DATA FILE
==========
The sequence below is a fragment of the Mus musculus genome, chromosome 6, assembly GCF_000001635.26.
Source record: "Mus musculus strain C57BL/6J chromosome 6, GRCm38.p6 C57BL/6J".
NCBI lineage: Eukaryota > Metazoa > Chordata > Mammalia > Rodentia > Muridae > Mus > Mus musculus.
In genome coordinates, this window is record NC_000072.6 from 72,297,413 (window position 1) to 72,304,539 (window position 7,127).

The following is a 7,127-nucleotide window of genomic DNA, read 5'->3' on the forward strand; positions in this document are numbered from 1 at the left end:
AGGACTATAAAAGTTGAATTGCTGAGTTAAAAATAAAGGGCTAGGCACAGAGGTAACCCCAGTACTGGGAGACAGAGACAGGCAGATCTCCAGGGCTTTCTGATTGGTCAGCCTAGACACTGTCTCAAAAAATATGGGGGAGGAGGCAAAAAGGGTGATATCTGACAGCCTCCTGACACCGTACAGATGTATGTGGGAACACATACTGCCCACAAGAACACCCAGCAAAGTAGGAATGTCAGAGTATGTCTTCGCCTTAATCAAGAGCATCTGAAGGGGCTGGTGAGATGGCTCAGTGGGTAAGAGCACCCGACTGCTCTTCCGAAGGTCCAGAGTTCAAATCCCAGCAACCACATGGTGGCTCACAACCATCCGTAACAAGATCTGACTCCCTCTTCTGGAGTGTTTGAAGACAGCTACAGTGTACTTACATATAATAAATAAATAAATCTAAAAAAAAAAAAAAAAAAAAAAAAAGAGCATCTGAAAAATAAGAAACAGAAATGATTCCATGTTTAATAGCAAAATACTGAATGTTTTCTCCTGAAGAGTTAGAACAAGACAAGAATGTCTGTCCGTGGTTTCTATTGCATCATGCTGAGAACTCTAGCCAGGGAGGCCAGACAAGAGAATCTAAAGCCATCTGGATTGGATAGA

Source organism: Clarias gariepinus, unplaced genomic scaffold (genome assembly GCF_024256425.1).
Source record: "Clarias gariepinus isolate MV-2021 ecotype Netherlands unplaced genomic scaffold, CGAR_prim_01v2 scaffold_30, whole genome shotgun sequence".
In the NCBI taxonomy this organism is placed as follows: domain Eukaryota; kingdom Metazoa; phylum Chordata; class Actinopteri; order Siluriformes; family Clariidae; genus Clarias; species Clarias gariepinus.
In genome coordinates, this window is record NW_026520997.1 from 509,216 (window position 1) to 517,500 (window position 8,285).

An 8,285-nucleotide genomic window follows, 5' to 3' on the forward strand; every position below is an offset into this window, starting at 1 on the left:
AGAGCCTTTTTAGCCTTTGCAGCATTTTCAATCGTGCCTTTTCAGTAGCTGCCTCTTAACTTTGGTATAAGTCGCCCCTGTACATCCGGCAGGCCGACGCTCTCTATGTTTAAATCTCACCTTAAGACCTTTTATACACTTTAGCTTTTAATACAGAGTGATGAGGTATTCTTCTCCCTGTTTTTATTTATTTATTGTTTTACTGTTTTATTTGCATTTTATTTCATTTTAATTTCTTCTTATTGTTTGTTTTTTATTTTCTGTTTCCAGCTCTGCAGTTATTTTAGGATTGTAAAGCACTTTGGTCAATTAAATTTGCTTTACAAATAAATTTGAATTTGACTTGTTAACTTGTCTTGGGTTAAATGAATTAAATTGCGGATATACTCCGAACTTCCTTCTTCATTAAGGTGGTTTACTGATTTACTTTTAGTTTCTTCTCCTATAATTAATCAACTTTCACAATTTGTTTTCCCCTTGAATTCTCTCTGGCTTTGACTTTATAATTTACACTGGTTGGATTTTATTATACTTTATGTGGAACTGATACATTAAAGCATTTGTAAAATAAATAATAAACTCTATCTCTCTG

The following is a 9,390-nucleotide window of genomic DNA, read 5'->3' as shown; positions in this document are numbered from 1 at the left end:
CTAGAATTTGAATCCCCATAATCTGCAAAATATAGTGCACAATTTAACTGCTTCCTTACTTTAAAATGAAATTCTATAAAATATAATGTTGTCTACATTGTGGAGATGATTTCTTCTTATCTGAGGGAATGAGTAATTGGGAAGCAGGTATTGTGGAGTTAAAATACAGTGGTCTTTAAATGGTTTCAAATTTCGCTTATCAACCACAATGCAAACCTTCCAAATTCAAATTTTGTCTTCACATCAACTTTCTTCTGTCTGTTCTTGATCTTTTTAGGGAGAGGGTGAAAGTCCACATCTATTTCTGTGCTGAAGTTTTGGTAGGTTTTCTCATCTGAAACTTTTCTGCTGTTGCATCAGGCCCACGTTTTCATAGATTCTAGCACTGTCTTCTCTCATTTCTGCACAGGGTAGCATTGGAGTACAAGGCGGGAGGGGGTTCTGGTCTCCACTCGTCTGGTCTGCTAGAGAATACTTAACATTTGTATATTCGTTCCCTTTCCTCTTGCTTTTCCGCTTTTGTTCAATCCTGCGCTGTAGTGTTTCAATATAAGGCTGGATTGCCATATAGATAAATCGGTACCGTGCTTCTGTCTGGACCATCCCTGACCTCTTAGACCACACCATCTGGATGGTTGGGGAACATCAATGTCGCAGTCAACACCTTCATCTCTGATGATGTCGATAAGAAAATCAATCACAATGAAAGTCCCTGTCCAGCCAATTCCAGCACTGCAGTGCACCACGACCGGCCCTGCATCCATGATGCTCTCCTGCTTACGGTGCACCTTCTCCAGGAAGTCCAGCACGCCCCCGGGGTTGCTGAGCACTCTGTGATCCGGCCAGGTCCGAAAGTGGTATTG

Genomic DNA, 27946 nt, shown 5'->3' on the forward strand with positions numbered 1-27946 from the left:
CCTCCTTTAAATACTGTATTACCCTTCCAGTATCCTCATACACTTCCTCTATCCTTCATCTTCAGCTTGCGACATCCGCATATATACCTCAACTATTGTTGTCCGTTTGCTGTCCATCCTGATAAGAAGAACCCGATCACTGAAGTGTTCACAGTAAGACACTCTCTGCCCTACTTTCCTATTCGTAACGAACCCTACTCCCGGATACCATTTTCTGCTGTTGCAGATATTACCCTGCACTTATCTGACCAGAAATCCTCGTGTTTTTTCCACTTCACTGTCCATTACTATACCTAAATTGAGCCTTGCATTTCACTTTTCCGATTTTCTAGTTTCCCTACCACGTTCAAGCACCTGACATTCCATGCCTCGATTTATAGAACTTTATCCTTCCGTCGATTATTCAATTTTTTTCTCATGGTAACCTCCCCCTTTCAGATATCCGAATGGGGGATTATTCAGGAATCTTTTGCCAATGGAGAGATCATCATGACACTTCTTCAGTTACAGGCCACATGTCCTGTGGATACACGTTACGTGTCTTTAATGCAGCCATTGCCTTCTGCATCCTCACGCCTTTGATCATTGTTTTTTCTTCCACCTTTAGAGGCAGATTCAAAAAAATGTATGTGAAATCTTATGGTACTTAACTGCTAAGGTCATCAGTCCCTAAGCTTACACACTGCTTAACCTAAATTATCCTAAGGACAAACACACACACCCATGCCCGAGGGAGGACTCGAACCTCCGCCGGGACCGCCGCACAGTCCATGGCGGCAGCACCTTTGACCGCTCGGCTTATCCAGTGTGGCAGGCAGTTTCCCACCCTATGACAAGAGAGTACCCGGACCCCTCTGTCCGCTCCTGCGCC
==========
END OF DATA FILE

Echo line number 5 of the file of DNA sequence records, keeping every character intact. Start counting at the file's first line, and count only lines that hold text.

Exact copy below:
The following is a 7,127-nucleotide window of genomic DNA, read 5'->3' on the forward strand; positions in this document are numbered from 1 at the left end: